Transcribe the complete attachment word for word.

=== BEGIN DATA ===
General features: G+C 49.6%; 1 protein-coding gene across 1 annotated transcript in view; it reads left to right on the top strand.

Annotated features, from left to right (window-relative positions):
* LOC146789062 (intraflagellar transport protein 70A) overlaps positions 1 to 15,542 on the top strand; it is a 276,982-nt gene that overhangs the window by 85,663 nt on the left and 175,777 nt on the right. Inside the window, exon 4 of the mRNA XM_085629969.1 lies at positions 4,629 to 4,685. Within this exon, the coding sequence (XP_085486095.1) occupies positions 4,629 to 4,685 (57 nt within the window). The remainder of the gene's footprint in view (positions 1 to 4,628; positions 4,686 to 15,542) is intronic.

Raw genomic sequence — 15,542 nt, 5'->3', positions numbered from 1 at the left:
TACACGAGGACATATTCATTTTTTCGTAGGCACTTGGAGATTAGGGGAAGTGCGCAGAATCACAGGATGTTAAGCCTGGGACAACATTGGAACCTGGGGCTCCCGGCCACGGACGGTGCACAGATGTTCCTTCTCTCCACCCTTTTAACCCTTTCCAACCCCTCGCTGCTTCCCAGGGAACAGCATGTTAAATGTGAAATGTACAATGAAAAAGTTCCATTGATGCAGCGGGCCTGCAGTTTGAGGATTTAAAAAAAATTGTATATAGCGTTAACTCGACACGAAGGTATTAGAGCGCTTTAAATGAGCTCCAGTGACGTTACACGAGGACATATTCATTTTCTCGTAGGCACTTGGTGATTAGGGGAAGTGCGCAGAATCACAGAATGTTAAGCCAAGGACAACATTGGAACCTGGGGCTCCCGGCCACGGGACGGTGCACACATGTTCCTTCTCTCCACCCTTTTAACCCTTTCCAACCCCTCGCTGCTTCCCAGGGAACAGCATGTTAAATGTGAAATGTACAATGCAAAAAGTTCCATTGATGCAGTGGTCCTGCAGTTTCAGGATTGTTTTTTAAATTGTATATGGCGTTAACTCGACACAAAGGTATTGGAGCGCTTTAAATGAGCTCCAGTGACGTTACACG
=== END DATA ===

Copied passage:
General features: G+C 49.6%; 1 protein-coding gene across 1 annotated transcript in view; it reads left to right on the top strand.

Annotated features, from left to right (window-relative positions):
* LOC146789062 (intraflagellar transport protein 70A) overlaps positions 1 to 15,542 on the top strand; it is a 276,982-nt gene that overhangs the window by 85,663 nt on the left and 175,777 nt on the right. Inside the window, exon 4 of the mRNA XM_085629969.1 lies at positions 4,629 to 4,685. Within this exon, the coding sequence (XP_085486095.1) occupies positions 4,629 to 4,685 (57 nt within the window). The remainder of the gene's footprint in view (positions 1 to 4,628; positions 4,686 to 15,542) is intronic.

Raw genomic sequence — 15,542 nt, 5'->3', positions numbered from 1 at the left:
TACACGAGGACATATTCATTTTTTCGTAGGCACTTGGAGATTAGGGGAAGTGCGCAGAATCACAGGATGTTAAGCCTGGGACAACATTGGAACCTGGGGCTCCCGGCCACGGACGGTGCACAGATGTTCCTTCTCTCCACCCTTTTAACCCTTTCCAACCCCTCGCTGCTTCCCAGGGAACAGCATGTTAAATGTGAAATGTACAATGAAAAAGTTCCATTGATGCAGCGGGCCTGCAGTTTGAGGATTTAAAAAAAATTGTATATAGCGTTAACTCGACACGAAGGTATTAGAGCGCTTTAAATGAGCTCCAGTGACGTTACACGAGGACATATTCATTTTCTCGTAGGCACTTGGTGATTAGGGGAAGTGCGCAGAATCACAGAATGTTAAGCCAAGGACAACATTGGAACCTGGGGCTCCCGGCCACGGGACGGTGCACACATGTTCCTTCTCTCCACCCTTTTAACCCTTTCCAACCCCTCGCTGCTTCCCAGGGAACAGCATGTTAAATGTGAAATGTACAATGCAAAAAGTTCCATTGATGCAGTGGTCCTGCAGTTTCAGGATTGTTTTTTAAATTGTATATGGCGTTAACTCGACACAAAGGTATTGGAGCGCTTTAAATGAGCTCCAGTGACGTTACACG